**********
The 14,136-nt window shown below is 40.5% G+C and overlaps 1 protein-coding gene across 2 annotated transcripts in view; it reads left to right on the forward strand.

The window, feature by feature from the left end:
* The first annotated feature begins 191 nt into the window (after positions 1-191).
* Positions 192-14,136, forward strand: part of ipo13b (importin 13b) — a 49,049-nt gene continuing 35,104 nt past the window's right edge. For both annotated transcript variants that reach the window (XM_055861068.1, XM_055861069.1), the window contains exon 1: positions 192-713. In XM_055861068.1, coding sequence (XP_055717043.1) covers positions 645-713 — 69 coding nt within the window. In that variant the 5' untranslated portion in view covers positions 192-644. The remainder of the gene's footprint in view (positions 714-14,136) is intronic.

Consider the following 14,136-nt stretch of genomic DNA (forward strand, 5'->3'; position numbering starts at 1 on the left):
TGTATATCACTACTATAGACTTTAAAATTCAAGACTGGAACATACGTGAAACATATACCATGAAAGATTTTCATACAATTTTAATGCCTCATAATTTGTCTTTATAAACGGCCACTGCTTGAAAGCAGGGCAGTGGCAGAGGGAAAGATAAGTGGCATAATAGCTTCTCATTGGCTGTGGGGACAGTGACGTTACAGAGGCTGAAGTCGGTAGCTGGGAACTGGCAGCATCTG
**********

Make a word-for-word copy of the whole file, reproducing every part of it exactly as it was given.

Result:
The 14,136-nt window shown below is 40.5% G+C and overlaps 1 protein-coding gene across 2 annotated transcripts in view; it reads left to right on the forward strand.

The window, feature by feature from the left end:
* The first annotated feature begins 191 nt into the window (after positions 1-191).
* Positions 192-14,136, forward strand: part of ipo13b (importin 13b) — a 49,049-nt gene continuing 35,104 nt past the window's right edge. For both annotated transcript variants that reach the window (XM_055861068.1, XM_055861069.1), the window contains exon 1: positions 192-713. In XM_055861068.1, coding sequence (XP_055717043.1) covers positions 645-713 — 69 coding nt within the window. In that variant the 5' untranslated portion in view covers positions 192-644. The remainder of the gene's footprint in view (positions 714-14,136) is intronic.

Consider the following 14,136-nt stretch of genomic DNA (forward strand, 5'->3'; position numbering starts at 1 on the left):
TGTATATCACTACTATAGACTTTAAAATTCAAGACTGGAACATACGTGAAACATATACCATGAAAGATTTTCATACAATTTTAATGCCTCATAATTTGTCTTTATAAACGGCCACTGCTTGAAAGCAGGGCAGTGGCAGAGGGAAAGATAAGTGGCATAATAGCTTCTCATTGGCTGTGGGGACAGTGACGTTACAGAGGCTGAAGTCGGTAGCTGGGAACTGGCAGCATCTG